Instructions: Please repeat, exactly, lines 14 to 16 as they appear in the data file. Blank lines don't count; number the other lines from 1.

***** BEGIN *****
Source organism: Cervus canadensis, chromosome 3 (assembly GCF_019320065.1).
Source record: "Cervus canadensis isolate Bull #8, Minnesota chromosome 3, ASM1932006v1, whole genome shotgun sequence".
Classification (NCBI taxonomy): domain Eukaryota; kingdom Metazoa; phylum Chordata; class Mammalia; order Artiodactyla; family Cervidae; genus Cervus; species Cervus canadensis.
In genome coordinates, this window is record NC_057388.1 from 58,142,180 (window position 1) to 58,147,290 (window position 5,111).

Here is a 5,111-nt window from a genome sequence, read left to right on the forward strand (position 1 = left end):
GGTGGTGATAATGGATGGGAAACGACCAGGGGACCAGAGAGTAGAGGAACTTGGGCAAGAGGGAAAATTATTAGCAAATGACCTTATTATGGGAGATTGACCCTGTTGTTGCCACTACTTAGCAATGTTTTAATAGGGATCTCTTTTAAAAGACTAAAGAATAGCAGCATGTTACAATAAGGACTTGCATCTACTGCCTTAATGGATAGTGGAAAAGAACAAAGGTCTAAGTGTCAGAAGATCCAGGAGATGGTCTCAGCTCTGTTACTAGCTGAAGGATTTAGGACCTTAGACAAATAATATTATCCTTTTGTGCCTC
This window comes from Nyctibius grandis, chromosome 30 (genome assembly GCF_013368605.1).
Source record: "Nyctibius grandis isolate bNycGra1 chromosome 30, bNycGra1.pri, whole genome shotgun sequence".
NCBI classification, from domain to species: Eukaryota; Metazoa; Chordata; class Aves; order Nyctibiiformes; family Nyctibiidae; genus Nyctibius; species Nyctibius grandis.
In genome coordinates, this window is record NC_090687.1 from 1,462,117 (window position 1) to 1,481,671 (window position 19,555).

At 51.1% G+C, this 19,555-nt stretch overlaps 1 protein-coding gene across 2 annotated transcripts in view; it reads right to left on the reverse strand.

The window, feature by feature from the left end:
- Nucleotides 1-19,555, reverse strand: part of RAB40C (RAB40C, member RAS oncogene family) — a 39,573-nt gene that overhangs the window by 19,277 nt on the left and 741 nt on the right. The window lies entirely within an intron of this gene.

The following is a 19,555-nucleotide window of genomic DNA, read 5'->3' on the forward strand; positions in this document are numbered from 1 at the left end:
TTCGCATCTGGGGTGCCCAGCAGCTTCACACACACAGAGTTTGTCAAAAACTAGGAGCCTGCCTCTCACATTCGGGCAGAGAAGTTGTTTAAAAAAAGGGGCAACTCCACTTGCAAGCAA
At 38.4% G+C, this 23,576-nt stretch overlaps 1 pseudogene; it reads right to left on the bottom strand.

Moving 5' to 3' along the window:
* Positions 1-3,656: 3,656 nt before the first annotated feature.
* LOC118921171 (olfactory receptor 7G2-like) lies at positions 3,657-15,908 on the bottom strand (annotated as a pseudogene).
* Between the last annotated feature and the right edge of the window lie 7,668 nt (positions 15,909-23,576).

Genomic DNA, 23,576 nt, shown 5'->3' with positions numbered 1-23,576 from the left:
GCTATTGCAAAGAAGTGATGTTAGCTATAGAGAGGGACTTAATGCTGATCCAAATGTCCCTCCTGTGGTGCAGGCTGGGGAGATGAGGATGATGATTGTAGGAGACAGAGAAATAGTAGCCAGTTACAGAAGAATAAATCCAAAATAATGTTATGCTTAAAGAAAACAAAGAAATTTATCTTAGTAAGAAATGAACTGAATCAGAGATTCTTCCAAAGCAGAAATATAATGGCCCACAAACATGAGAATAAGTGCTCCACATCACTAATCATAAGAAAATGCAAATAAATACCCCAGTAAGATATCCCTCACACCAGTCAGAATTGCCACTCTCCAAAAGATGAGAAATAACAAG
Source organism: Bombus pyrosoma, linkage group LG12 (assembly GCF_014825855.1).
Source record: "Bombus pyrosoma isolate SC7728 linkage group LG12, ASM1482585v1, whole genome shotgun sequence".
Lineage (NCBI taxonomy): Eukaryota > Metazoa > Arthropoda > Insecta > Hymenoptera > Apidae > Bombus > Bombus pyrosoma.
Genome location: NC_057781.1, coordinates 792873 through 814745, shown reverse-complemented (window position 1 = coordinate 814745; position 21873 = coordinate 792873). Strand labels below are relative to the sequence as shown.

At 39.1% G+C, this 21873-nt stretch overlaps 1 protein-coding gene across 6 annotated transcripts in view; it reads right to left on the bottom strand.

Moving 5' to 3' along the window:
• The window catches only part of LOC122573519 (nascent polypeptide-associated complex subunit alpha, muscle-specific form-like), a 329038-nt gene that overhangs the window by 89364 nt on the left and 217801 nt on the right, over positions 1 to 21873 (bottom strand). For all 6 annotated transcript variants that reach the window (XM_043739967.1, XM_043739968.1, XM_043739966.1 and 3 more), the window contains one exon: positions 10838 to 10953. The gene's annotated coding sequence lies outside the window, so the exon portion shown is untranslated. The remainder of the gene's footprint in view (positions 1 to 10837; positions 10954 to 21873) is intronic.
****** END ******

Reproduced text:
The following is a 19,555-nucleotide window of genomic DNA, read 5'->3' on the forward strand; positions in this document are numbered from 1 at the left end:
TTCGCATCTGGGGTGCCCAGCAGCTTCACACACACAGAGTTTGTCAAAAACTAGGAGCCTGCCTCTCACATTCGGGCAGAGAAGTTGTTTAAAAAAAGGGGCAACTCCACTTGCAAGCAA
At 38.4% G+C, this 23,576-nt stretch overlaps 1 pseudogene; it reads right to left on the bottom strand.